How to Know When People Are Likely to Go -- and Act to Keep Star Performers

Much like a dashboard, which indicates to drivers how their vehicles are performing, workforce analytics can function as a proactive “dashboard” for CFOs and others in the business to drive talent management – and thus generate more business value.

At least that’s the contention of Amel Arhab, senior manager at Deloitte US Consulting LLP. Her own office uses it. At Deloitte US, workforce analytics allows not only the measurement of employee performance. It also predicts employee behavior, such as someone getting ready to resign, thus allowing managers to take proactive measures.

Many companies are looking at workforce analytics to help them understand why employees decide to stay or leave an organization

A lot of Deloitte’s learning in America should be applicable in Asia as well, where the problems of job switching, recruitment and retention hurdles, and a shallow finance talent pool are acute particularly in China, Hong Kong, Malaysia and Singapore.

“The approach and techniques should be highly transferable, with some needed customization on implementation and messaging,” reckons Arhab. “For example, the process of collecting data and building a model follows the same approach.”

“However, we may find that travels impact US offices more than Asia offices, given that practices are different [in the two regions].”

Talent and techniques

Many companies are looking at workforce analytics to help them understand why employees decide to stay or leave an organization, says Arhab. The most effective models, she believes, balance capability-building and point solutions, meaning that companies develop both the talent that conduct analytics and the use of tools and techniques.

Scenario analysis (i.e. ‘worst-case scenario’) and simulation were once considered overblown, but these techniques are standard today in predicting and responding to future events. They are also useful in workforce analytics.

Arhab also suggests integrating analytics with the ERP system and Human Resources management. In this way, raw data are turned into powerful insights that anticipate problems before they happen. There’s a lot of internal data to work with, she points out. The company’s ERP and other systems would have generated huge amounts of information over the years.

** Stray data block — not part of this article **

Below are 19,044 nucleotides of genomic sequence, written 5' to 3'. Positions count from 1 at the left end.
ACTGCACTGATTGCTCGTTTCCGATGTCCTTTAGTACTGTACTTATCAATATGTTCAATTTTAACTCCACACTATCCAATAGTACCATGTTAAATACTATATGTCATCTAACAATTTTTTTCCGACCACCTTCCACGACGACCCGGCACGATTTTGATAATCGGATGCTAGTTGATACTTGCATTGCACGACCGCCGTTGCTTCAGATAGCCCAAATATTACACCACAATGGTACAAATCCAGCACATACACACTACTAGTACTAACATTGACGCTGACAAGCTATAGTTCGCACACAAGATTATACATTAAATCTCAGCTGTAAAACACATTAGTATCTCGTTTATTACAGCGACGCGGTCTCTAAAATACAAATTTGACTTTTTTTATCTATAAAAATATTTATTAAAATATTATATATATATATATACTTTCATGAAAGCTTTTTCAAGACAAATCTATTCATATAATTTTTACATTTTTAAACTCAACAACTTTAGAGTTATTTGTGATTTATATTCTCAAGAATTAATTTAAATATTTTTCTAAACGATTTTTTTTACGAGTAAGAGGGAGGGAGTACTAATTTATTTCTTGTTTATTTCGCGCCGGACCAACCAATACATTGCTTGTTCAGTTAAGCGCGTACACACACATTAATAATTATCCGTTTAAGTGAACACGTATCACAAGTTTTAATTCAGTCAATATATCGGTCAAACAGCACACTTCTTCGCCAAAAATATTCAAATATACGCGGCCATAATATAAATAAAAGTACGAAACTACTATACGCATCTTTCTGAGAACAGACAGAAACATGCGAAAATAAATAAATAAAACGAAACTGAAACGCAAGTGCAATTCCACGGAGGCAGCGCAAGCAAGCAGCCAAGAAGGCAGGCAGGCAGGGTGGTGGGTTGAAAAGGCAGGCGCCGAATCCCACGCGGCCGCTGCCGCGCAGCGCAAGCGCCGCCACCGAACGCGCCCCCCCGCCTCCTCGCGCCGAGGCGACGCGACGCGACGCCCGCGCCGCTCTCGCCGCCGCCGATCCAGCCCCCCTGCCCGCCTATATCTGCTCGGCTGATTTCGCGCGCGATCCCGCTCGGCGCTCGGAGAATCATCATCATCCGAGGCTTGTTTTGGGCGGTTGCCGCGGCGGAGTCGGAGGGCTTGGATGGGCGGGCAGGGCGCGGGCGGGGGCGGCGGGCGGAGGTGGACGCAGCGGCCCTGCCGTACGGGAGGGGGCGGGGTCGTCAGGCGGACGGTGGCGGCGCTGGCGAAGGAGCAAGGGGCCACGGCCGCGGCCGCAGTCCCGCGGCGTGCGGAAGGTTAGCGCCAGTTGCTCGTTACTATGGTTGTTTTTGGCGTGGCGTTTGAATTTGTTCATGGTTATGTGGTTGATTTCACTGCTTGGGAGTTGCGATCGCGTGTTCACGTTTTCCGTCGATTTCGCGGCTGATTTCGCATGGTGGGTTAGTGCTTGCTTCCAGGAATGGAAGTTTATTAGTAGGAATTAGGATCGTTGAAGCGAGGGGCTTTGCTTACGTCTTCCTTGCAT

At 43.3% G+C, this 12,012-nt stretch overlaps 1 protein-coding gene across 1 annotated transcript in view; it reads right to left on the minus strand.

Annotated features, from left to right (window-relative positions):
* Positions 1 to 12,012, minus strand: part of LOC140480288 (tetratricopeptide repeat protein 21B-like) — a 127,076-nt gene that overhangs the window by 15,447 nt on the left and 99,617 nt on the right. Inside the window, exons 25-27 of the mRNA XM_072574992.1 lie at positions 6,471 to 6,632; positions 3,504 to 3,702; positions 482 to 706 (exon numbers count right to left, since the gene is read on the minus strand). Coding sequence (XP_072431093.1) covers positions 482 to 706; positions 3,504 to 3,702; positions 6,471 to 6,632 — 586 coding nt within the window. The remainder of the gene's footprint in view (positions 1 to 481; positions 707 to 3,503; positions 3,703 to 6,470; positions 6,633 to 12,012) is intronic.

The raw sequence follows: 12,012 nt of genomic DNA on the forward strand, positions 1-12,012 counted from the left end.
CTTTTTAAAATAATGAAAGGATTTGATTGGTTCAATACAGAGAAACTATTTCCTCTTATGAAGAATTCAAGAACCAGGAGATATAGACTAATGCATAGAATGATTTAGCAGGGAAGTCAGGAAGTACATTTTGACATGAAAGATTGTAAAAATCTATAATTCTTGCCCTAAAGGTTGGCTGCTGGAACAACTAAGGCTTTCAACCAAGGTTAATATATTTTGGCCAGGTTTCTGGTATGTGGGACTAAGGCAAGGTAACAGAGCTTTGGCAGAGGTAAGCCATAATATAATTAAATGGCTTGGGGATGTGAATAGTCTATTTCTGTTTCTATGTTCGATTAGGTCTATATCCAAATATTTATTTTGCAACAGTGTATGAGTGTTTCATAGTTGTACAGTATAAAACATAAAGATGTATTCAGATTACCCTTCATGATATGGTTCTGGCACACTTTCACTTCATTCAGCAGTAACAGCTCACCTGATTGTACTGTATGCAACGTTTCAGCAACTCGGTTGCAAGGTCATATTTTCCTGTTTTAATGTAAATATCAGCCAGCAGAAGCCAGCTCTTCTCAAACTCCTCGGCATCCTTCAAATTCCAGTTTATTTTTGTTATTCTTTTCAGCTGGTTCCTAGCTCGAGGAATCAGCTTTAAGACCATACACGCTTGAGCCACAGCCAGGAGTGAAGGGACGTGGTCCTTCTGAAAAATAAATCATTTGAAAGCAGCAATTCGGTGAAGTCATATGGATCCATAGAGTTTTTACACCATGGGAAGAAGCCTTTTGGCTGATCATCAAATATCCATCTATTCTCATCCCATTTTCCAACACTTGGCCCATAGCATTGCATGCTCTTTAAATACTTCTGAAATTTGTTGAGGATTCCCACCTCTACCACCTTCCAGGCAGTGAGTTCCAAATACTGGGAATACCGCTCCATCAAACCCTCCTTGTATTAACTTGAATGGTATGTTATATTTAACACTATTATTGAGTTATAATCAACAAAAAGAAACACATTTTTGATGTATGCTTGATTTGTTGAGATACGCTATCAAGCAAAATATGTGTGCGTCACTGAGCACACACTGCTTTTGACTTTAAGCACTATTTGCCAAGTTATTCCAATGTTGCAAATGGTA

The sheer volume of data could be a problem, says Arhab, and moving from basic operational reporting to advanced predictive analytics takes time. “Start small and make small wins,” she counsels. “Be practical about the solution.”

Where Are You In Analytics?

Bersin by Deloitte Consulting, a provider of advisory services in human resources, defines analytics as “the systematic discovery of meaningful patterns in data to support decision-making.” As applied to talent management, it “helps managers and executives make decisions about their employees or workforce.”

Bersin has developed what it calls the Bersin Talent Analytics Maturity Model (see chart below) to serve as a general guideline for organizations “in setting initial goals for using analytics before acquiring or developing more advanced capabilities.”

The Bersin Talent Analytics Maturity Model

Most companies already use analytics in one form or another. For example, your company probably analyzes performance results before and after employee training. This is a good start, says Bersin, but analytics should eventually go beyond just evaluation because “evaluation results are not actionable information.”

Deloitte US has already reached Level 4, predictive analysis. But it took years for it to reach that ultimate stage. As Arhab says, the best approach is to start small and make small wins. 

Starting Small

Companies should take a step-by-step approach to workforce analytics, rather than go all out and acquire the most sophisticated tools to jump into predictive analytics. Bersin details the activities and goals of the first two levels below:

Embarking on the Journey

 

“The focus at Levels 1 and 2 of analytics is on developing familiarity with data, and generating reports, charts, and digestible data accessible for managers and executives,” Wang-Audia explains.

In Level 1, the chief activities are discovering data, asking relevant questions and setting objectives. It is helpful to build what Wang-Audia calls a “data dictionary,” a resource that records where data items are specifically sourced and how they are identified and defined.    

The objective of this data dictionary is to “build a track record of validation for reliable analyses down the line.” The data that is mapped should not be limited to just HR or finance, but should include all the other different sectors of the organization.